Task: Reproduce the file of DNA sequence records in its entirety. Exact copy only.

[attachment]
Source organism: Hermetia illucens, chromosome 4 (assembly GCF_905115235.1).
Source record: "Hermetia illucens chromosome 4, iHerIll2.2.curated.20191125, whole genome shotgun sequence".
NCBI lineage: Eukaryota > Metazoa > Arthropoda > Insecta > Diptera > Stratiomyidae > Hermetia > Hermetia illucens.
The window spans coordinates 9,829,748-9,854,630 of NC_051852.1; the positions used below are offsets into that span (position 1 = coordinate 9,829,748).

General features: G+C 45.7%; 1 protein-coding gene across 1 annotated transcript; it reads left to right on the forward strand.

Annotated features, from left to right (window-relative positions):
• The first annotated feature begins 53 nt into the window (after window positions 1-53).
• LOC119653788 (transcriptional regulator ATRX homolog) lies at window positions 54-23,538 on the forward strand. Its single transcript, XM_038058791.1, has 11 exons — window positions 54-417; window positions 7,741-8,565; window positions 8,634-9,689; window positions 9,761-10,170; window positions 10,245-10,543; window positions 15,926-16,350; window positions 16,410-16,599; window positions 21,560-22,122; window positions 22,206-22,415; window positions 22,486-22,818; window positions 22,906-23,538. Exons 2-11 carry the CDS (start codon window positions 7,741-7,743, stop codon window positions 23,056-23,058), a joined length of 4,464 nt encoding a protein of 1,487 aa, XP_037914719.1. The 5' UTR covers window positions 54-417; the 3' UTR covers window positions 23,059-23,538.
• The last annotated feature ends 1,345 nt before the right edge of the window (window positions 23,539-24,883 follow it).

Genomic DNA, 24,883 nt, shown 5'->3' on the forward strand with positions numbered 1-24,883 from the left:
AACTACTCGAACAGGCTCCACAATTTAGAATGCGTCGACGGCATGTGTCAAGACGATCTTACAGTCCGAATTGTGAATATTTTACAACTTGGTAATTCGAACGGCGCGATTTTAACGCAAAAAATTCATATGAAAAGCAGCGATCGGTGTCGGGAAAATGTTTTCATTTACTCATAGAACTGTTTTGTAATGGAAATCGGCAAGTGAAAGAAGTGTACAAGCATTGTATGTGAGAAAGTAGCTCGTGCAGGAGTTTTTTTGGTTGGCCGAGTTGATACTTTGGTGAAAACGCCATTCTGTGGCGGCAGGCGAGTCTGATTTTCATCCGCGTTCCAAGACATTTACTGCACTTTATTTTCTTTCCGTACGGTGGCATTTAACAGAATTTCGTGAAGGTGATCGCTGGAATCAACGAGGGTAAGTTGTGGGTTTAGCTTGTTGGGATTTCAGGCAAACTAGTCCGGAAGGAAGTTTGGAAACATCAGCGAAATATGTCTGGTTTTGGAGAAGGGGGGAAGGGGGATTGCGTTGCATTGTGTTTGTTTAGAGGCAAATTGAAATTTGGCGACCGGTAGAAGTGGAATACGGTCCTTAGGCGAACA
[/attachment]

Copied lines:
Source organism: Hermetia illucens, chromosome 4 (assembly GCF_905115235.1).
Source record: "Hermetia illucens chromosome 4, iHerIll2.2.curated.20191125, whole genome shotgun sequence".
NCBI lineage: Eukaryota > Metazoa > Arthropoda > Insecta > Diptera > Stratiomyidae > Hermetia > Hermetia illucens.
The window spans coordinates 9,829,748-9,854,630 of NC_051852.1; the positions used below are offsets into that span (position 1 = coordinate 9,829,748).

General features: G+C 45.7%; 1 protein-coding gene across 1 annotated transcript; it reads left to right on the forward strand.

Annotated features, from left to right (window-relative positions):
• The first annotated feature begins 53 nt into the window (after window positions 1-53).
• LOC119653788 (transcriptional regulator ATRX homolog) lies at window positions 54-23,538 on the forward strand. Its single transcript, XM_038058791.1, has 11 exons — window positions 54-417; window positions 7,741-8,565; window positions 8,634-9,689; window positions 9,761-10,170; window positions 10,245-10,543; window positions 15,926-16,350; window positions 16,410-16,599; window positions 21,560-22,122; window positions 22,206-22,415; window positions 22,486-22,818; window positions 22,906-23,538. Exons 2-11 carry the CDS (start codon window positions 7,741-7,743, stop codon window positions 23,056-23,058), a joined length of 4,464 nt encoding a protein of 1,487 aa, XP_037914719.1. The 5' UTR covers window positions 54-417; the 3' UTR covers window positions 23,059-23,538.
• The last annotated feature ends 1,345 nt before the right edge of the window (window positions 23,539-24,883 follow it).

Genomic DNA, 24,883 nt, shown 5'->3' on the forward strand with positions numbered 1-24,883 from the left:
AACTACTCGAACAGGCTCCACAATTTAGAATGCGTCGACGGCATGTGTCAAGACGATCTTACAGTCCGAATTGTGAATATTTTACAACTTGGTAATTCGAACGGCGCGATTTTAACGCAAAAAATTCATATGAAAAGCAGCGATCGGTGTCGGGAAAATGTTTTCATTTACTCATAGAACTGTTTTGTAATGGAAATCGGCAAGTGAAAGAAGTGTACAAGCATTGTATGTGAGAAAGTAGCTCGTGCAGGAGTTTTTTTGGTTGGCCGAGTTGATACTTTGGTGAAAACGCCATTCTGTGGCGGCAGGCGAGTCTGATTTTCATCCGCGTTCCAAGACATTTACTGCACTTTATTTTCTTTCCGTACGGTGGCATTTAACAGAATTTCGTGAAGGTGATCGCTGGAATCAACGAGGGTAAGTTGTGGGTTTAGCTTGTTGGGATTTCAGGCAAACTAGTCCGGAAGGAAGTTTGGAAACATCAGCGAAATATGTCTGGTTTTGGAGAAGGGGGGAAGGGGGATTGCGTTGCATTGTGTTTGTTTAGAGGCAAATTGAAATTTGGCGACCGGTAGAAGTGGAATACGGTCCTTAGGCGAACA